When it comes to our fascination with unusual food, there’s nothing abnormal about it. Malmö, Sweden, has its own Disgusting Food Museum, which explores our infatuation with all things appetizing (and arguably inedible…).
Or do you believe you have a strong stomach? There are many strange foods to try – or, for lack of a better word, unique cuisine and the weirdest dishes – all around the world. There’s just one way to find out if you’re right or wrong! These are some of the strangest foods on the planet, ranging from cheese maggots to rotten eggs.
As far as euphemisms go, this one is a keeper: Shirako in Japanese means “white children.” The sperm sacs of cod, angler fish, or puffer fish are the delicacy in question.
It’s an odd-looking snack that looks like white lumps of goo or little brains and is supposed to have a sweet custardy flavor. Those who enjoy eating this unique food say that it has a variety of health benefits… are you tempted yet?
Tuna eyeballs, Japan
When it comes to tuna in Japan, it’s “waste” not “desire.” Even the eyes are extracted and sold cheaply in stores. They are, after all, rather huge! If you’re brave enough to try it, you can find it on the menus of izakayas and restaurants around the country.
There are numerous tuna eyeball recipes available, but the simplest way to prepare them is to boil or steam them and season them with garlic or soy sauce. Unsurprisingly, they have a squid-like flavor.
Balut, the Philippines
Look no further if you’re looking for horrible food facts. Balut is a popular dish in the Philippines. This fertilized duck egg is boiled alive before being eaten from the shell with salt, chili, and vinegar, including the partially developed embryo within.
Tap a hole in the top of the shell, drink the savory liquid, and then crush down the rest of what’s inside, feathers and bones and all. Understandably, Filipino balut doesn’t seem particularly appealing, but it’s a duck egg delicacy for a reason…
Fried tarantulas, Cambodia
Few people think of tarantulas as “lunch,” therefore it’s not surprising that these spiders were originally eaten by Cambodians starving under the Khmer Rouge rule. Surprisingly, fried spiders grew popular in Cambodia and are now served as a deep-fried delicacy throughout the country. They supposedly taste like crab, so they look a lot worse than they taste.
White ant eggs soup, Laos
Laos’ Gaeng Kai Mot Daeng is an uncommon soup that mixes ant eggs and partial embryos from the white ant, as well as a few young ants to provide sourness. If your stomach can take it, the flavor is said to be rather tasty: crisp and delicate, with a hint of shrimp. Still not sure? Assume you’re eating a bowl of risotto.
Jellied moose nose, Canada
This snack’s name alone is a solid contender for ‘weirdest cuisine in the world.’ The nose isn’t exactly a fashionable cut, but that hasn’t prevented some daring Canadians from experimenting with nasal gastronomy by cooking them with onions and spices, removing the hair, boiling again, slicing, and coating them with a jelly-like broth. It certainly appears to be as horrible as it sounds.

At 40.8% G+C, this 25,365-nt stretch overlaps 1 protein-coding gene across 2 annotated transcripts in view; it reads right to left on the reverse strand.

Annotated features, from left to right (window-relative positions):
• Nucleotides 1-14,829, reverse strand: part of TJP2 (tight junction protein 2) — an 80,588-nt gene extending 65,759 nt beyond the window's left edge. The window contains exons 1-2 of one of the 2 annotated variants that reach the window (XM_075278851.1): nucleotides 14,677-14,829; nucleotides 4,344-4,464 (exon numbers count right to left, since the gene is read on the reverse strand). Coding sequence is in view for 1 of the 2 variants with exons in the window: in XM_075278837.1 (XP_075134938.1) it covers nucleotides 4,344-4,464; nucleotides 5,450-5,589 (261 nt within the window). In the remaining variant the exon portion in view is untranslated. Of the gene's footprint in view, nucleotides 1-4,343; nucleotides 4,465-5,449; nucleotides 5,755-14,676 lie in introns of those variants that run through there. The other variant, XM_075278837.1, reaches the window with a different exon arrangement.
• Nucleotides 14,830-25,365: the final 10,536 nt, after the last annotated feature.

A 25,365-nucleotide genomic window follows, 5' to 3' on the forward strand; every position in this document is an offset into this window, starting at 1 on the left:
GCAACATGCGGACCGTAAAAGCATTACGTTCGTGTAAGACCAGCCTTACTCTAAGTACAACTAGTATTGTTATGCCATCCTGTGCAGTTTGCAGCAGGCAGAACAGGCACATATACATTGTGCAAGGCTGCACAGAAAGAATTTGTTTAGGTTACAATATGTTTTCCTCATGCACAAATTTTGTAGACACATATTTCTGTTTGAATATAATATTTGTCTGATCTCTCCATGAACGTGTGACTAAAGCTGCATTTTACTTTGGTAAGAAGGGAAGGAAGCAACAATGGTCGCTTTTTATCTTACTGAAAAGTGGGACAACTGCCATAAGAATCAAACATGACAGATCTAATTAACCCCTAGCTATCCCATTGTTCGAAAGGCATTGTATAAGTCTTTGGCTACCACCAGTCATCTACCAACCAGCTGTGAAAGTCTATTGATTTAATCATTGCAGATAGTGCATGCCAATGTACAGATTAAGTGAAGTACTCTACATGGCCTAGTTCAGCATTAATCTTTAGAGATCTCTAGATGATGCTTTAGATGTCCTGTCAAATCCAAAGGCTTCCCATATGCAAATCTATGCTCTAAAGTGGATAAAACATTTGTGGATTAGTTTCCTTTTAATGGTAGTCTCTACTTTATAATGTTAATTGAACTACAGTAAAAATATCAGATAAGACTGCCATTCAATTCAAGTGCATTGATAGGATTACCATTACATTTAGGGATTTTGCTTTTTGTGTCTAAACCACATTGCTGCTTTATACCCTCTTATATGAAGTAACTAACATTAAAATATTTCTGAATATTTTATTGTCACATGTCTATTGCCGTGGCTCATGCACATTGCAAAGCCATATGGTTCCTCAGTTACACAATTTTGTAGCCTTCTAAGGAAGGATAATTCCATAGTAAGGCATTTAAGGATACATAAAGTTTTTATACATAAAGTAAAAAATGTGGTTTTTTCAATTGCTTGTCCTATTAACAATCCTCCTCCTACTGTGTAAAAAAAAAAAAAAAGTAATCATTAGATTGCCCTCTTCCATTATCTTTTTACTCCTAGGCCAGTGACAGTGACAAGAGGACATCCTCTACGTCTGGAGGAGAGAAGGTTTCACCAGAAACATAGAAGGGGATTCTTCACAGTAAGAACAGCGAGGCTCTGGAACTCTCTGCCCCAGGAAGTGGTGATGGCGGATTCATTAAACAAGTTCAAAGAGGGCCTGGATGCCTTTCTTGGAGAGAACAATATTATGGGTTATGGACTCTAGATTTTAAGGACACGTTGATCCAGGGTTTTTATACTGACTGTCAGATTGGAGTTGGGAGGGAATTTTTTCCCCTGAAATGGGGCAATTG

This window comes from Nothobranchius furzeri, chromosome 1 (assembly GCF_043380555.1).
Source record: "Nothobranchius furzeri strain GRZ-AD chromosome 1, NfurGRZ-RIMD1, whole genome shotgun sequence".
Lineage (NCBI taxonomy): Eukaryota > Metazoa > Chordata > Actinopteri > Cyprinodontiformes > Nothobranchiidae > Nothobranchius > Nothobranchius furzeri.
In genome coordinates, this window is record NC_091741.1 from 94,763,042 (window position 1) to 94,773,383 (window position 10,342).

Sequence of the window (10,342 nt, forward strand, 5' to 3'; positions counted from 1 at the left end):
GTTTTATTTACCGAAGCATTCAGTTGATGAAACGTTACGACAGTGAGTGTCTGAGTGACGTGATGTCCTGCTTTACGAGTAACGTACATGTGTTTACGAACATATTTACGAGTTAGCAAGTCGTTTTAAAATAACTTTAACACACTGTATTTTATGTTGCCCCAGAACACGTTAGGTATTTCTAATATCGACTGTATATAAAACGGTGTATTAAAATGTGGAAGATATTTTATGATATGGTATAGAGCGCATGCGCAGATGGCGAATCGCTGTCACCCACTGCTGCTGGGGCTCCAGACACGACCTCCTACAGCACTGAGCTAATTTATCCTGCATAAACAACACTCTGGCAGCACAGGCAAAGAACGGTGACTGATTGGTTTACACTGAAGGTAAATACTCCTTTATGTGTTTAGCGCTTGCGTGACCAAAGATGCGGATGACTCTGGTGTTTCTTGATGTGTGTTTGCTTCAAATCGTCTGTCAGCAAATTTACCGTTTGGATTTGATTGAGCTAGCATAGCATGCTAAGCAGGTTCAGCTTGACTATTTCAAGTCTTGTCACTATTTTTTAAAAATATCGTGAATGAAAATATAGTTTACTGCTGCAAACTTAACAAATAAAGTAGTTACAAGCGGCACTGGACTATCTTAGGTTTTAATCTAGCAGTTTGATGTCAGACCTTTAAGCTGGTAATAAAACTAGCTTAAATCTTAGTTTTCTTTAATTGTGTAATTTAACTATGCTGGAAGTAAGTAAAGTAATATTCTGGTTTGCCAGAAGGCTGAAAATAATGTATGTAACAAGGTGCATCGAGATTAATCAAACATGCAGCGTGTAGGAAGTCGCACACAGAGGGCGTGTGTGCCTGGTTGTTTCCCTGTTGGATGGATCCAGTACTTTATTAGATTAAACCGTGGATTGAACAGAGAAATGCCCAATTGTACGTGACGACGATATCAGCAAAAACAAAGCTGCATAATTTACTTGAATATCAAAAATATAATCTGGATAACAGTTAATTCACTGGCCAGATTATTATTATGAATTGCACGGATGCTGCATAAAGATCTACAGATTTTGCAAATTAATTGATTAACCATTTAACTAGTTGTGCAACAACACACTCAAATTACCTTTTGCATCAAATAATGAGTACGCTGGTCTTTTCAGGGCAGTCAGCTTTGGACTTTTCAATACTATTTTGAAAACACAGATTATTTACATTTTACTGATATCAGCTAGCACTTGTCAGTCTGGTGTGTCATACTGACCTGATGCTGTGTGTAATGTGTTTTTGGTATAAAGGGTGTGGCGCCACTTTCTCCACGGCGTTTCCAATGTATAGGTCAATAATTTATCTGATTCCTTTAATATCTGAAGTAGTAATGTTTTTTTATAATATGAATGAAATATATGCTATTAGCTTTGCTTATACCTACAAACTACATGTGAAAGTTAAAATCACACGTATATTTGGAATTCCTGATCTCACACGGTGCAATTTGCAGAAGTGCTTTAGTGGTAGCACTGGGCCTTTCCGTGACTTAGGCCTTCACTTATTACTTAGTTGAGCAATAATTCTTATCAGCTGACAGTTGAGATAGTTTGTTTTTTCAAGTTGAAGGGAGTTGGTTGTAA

This ostensibly healthy Korean soup has spring onions, dandelions, a slew of spices, and one infamous ingredient: dog meat.
Though it’s difficult to locate on menus in South Korea these days, it’s still popular with the elder generation and is typically said to taste better than it smells.
Maize smut is a fungal infection that transforms normal corn kernels into tumor-like growths covered in blue-black spores. It may appear (and surely sounds) like a terrible dish – something akin to a diseased corncob that should be discarded – but many people find it to be a wonderful joy. It is considered a culinary specialty in Mexico.
They name it huitlacoche (“sleeping feces”) and like the fungus’s woody, earthy flavor.
Anyone for a glass of fermented horse milk? This is not an unusual offer in Mongolia. Airag (or ayrag) is a type of beer that is made by fermenting mare’s milk into a frothy, sour, and mildly alcoholic drink. It’s usually served chilled in a bowl-shaped cup, with the dregs poured back into the main container.
Airag, which is related to kumis and is prevalent throughout Central Asia, has been consumed by Mongolians for generations.
Casu marzu, Italy
Sardinia’s casu marzu, often known as “rotten cheese,” is produced from spoiled Pecorino. Cheese fly larvae (piophila casei) are introduced into the Pecorino, hatching within, digging about, and devouring the lipids.
The end product is a sob-inducing, tongue-burning delicacy that can be eaten with or without the maggots. However, it is not as distinctive as you may believe, having similar variances in neighboring places.
Muktuk is a traditional Inuit meal made of frozen whale skin and fat that is usually eaten raw or pickled. It contains several layers that resemble licorice all-sorts: the skin (which supposedly tastes like hazelnuts), the fat (chewy), and the protective layer in between (even chewier).
While you may be tempted to skip this snack, muktuk is high in vitamins C and D. However, if you wear dentures, you should avoid eating it.